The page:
There is a surprisingly unstuffed photo area that offers pictures of Mr. Sanders, 57 Wall images, and a bunch of pics of the recently launched Under Armour pop-up store in Manhattan’s Soho area.
Probably the most interesting part of the Facebook site is the Stories tab, which has reader-submitted text, video, or images about how people will protect their houses. Along with that, the stories of Under Armour’s celebrity endorsers are also included.
For example, GeorgeSt.Pierre from Montreal says, “When you’re the champion, you’re always just one fight away from losing everything. That’s what’s in my mind every day. That’s why I train the way I do—two times a day, six days a week, all year long. That’s why I study karate, boxing, wrestling, and jiu-jitsu. MMA is more than just a fight…” and so on. ST-Pierre is, of course the current Welterweight Champion of the Ultimate Fighting Championship.
Another post reads, this one from MPhelps of Baltimore, “I’ve always been more about looking forward than backward. The gold medals and records and the success I’ve had are all very special to me. But there’s a lot more that I want to accomplish. That’s why I’m back to work again—back to the grind. I love it, but I kinda hate it, too….” And so on.
They are joined by a ninth-grade football player, an Israeli athlete, and plenty of others.
Under Amour has more than 19,500 followers on Twitter. The company consistently is posting new information that can be seen as sweet or sappily grating: “Big shout-out to UA Trainer, @ToddDurkin. Second year in a row his client has won a (Super Bowl) MVP! Must be that prep work,” reads one. “Tried out my new @UKColdGear #golf apparel from @Under_Armour the other day. I like it. A lot. Comfy and stylish.”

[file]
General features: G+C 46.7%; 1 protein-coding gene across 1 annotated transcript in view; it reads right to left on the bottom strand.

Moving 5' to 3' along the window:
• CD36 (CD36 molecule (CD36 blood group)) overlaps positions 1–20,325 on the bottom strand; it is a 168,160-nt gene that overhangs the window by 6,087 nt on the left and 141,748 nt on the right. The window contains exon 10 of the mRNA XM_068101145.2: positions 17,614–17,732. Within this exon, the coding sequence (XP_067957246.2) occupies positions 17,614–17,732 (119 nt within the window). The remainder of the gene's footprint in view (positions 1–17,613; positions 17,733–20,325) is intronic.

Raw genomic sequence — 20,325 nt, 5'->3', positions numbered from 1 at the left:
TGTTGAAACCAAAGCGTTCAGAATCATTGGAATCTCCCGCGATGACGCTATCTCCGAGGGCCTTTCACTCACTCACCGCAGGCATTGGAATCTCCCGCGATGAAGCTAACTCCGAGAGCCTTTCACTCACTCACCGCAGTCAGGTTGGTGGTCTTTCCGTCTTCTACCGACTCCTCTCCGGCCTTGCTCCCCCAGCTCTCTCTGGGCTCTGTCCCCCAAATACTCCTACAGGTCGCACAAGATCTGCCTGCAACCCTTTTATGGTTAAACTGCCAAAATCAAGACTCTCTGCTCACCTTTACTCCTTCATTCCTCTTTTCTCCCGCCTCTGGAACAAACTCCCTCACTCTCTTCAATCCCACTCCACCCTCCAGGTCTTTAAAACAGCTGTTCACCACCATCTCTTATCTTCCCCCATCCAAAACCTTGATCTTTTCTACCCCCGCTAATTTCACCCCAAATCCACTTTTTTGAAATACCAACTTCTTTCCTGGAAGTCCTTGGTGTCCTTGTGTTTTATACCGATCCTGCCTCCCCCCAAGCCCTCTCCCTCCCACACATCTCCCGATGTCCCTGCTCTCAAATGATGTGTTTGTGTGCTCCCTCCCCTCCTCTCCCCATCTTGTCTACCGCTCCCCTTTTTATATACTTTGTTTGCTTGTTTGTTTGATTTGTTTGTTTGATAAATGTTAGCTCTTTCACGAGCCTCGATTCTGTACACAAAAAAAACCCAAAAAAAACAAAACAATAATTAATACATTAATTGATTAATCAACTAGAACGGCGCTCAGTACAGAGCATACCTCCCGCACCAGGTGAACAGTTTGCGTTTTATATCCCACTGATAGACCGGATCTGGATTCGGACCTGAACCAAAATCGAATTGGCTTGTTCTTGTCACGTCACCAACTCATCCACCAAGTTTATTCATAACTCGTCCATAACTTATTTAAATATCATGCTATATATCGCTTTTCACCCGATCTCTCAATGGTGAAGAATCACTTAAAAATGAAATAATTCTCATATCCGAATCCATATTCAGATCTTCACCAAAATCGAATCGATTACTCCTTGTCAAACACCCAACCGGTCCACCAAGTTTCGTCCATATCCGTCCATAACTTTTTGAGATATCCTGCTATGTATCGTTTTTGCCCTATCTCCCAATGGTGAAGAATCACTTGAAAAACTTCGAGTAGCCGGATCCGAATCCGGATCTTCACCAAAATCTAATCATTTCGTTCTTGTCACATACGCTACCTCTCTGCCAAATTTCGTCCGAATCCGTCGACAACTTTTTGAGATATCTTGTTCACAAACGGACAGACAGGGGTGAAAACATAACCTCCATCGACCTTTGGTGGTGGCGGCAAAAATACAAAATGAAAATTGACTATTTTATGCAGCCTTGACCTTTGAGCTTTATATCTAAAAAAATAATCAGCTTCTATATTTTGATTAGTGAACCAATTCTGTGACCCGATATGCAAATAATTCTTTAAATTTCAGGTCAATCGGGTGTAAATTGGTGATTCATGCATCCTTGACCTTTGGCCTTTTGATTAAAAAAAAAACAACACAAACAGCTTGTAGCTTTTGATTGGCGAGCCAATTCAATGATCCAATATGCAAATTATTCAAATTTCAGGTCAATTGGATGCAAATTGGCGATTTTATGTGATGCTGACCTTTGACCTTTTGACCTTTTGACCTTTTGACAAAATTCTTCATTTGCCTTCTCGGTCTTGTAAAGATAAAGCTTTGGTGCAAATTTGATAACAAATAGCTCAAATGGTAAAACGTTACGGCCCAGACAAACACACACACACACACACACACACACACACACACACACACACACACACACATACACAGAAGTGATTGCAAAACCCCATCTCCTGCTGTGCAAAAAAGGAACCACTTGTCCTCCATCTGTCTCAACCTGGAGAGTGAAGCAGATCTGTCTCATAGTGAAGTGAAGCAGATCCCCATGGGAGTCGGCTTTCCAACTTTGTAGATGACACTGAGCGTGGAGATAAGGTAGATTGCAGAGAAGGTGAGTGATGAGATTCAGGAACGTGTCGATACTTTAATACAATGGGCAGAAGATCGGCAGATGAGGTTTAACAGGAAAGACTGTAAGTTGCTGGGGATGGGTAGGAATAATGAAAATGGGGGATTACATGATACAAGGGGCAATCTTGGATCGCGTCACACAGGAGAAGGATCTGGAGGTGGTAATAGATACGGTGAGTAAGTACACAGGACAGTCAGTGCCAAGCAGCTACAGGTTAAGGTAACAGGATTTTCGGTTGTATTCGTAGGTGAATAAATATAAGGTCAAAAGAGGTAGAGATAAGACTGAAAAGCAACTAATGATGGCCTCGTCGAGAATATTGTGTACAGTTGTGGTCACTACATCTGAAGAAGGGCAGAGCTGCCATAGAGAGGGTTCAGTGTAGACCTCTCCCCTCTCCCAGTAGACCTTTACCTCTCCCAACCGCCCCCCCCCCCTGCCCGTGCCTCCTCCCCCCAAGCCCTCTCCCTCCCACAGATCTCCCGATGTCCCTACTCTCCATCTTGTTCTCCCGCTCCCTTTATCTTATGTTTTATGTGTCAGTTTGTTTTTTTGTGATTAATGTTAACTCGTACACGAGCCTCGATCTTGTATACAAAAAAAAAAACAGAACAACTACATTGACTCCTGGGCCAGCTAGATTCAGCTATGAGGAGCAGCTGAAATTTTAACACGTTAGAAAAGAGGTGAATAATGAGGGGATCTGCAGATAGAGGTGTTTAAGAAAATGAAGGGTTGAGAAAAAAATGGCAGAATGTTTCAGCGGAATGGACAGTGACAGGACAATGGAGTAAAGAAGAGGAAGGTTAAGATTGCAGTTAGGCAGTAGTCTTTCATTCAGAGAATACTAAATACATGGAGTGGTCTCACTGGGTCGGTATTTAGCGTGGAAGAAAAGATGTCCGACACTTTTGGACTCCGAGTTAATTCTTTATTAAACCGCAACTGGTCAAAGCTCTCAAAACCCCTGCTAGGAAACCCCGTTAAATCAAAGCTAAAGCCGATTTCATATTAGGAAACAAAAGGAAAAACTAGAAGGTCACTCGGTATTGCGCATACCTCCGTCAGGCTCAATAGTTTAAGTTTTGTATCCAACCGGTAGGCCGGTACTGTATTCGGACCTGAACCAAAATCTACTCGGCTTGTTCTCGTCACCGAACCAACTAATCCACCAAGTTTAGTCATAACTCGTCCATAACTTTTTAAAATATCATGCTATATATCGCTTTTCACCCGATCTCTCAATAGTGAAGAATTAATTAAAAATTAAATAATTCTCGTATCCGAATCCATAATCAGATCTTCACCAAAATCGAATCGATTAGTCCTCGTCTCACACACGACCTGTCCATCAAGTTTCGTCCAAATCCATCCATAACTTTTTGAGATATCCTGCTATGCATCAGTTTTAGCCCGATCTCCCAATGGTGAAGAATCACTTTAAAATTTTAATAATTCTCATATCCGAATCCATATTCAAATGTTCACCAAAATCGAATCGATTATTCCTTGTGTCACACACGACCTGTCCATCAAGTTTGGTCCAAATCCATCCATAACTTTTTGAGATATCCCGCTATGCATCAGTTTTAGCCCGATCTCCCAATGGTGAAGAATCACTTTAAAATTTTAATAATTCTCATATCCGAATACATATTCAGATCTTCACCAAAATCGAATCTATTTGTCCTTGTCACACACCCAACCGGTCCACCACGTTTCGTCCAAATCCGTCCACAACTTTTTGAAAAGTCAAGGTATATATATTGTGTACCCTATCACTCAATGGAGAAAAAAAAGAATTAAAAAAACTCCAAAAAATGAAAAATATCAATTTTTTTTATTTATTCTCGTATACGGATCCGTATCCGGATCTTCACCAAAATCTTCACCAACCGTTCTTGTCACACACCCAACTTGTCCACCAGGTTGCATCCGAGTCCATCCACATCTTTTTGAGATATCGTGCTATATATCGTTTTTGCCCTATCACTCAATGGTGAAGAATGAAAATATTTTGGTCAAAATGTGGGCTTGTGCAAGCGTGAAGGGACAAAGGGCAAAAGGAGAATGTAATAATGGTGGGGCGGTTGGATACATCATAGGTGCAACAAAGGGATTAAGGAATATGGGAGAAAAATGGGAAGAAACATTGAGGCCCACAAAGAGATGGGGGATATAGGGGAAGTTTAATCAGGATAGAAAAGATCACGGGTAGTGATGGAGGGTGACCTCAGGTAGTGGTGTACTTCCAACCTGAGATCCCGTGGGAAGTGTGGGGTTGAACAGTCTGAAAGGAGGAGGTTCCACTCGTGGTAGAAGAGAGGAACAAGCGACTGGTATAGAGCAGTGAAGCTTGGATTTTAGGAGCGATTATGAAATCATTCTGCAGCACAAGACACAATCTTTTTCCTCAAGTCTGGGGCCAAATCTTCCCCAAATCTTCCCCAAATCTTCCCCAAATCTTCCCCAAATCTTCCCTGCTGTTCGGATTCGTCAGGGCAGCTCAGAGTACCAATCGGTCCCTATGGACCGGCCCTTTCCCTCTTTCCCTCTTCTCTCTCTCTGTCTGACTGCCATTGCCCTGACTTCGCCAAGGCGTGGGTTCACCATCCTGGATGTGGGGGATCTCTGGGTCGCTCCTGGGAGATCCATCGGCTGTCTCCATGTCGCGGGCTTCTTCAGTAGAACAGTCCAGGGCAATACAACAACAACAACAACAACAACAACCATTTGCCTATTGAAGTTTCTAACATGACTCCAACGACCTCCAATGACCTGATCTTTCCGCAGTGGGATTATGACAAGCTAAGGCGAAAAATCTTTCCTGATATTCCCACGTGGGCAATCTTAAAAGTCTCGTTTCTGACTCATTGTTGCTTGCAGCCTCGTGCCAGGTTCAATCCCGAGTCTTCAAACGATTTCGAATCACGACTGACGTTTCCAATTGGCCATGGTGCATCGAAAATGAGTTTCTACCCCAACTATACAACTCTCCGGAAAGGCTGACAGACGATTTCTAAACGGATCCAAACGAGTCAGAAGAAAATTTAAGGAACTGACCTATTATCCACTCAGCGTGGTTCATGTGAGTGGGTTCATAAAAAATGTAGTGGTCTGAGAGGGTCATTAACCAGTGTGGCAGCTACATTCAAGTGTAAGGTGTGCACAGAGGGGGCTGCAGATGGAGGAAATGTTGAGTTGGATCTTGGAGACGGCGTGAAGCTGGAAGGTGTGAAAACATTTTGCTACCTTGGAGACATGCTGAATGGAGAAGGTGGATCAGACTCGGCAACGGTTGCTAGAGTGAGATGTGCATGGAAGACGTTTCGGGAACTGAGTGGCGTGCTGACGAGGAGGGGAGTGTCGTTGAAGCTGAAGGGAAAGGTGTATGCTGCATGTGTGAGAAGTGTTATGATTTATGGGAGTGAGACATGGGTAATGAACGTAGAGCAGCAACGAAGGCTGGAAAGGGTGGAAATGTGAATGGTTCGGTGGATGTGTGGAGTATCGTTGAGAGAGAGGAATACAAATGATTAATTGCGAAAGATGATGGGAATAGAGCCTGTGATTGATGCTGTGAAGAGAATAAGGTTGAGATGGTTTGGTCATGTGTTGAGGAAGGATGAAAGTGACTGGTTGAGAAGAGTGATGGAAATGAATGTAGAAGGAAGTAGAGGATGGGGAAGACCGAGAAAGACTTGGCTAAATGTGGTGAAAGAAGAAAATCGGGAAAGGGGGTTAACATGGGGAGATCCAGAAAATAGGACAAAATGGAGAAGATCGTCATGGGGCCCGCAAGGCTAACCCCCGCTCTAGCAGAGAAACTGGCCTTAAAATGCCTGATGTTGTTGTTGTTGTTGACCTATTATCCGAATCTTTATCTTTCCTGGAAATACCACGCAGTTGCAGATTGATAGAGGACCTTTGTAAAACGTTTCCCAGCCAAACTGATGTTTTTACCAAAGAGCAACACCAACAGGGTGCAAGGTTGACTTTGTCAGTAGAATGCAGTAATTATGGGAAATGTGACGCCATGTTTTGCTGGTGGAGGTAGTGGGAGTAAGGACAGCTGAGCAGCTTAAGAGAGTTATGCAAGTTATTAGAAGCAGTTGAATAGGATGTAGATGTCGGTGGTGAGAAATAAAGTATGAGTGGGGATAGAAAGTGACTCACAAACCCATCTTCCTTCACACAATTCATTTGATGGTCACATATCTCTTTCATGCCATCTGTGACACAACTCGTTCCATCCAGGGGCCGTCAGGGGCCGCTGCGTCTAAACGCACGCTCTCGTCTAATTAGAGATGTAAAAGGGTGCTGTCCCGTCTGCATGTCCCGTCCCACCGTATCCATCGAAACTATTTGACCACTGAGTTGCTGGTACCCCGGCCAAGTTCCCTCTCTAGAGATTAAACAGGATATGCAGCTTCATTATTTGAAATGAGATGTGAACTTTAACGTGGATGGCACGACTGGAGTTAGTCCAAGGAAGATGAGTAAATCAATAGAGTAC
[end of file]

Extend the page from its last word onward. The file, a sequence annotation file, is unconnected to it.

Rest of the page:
While Under Armour works on its different niches with different tools, its standard main consumer website is, well, pretty standard. It is clearly focused on the shopping experience. Across the top the links are Men’s, Women’s, Boys’, Girls’, Sports, Footwear, Outlet, Gifts. Two pieces of real estate on the front page are used up to offer free shipping for new visitors. It seems the rest of Under Armour’s digital offerings are more about experiences while this one is much more focused on the experience of consuming the product itself. One ingenious detail about this site is that on every product picture, there is the ability to like it onto your own Facebook page. That’s beautiful marketing at work.
Another site that Under Armour runs is the company’s annual Power in Pink program. The site highlights the many fascinating first-person stories who either currently have or have had breast cancer. Three of the stories will be strong that the writers of those stories will become the New Faces of Power in Pink. It also gives information on how to get involved with the Power in Pink Games, which is like the Olympics for women with breast cancer. Athletes can find teams to be part of and bond with, which is obviously beneficial in many ways.
The company has maintained a YouTube channel since 2006 and has 761 subscribers and a slew of videos, from workout videos of its celebrity friends to commercials and a variety of “Protect This House”-related films.
The bottom line is that Under Armour is extremely active on the social-media side and is willing to try new things on a consistent basis. The company is clearly trying to engage its different audiences in many different ways, but uses its main site as kind of safe, uniform zone where consumers don’t have to feel heavily engaged.
Engagement clearly of interest to the company and it is handled very effectively to different groups: those with breast cancer, men, female athletes. The humanizing of celebrity athletes is refreshing. And the amount of social media the company is after and involved with is also a lovely indicator of just how much they’re trying to engage customers. Almost makes you wan to buy a $275 University Red Men’s Hooper Jacket.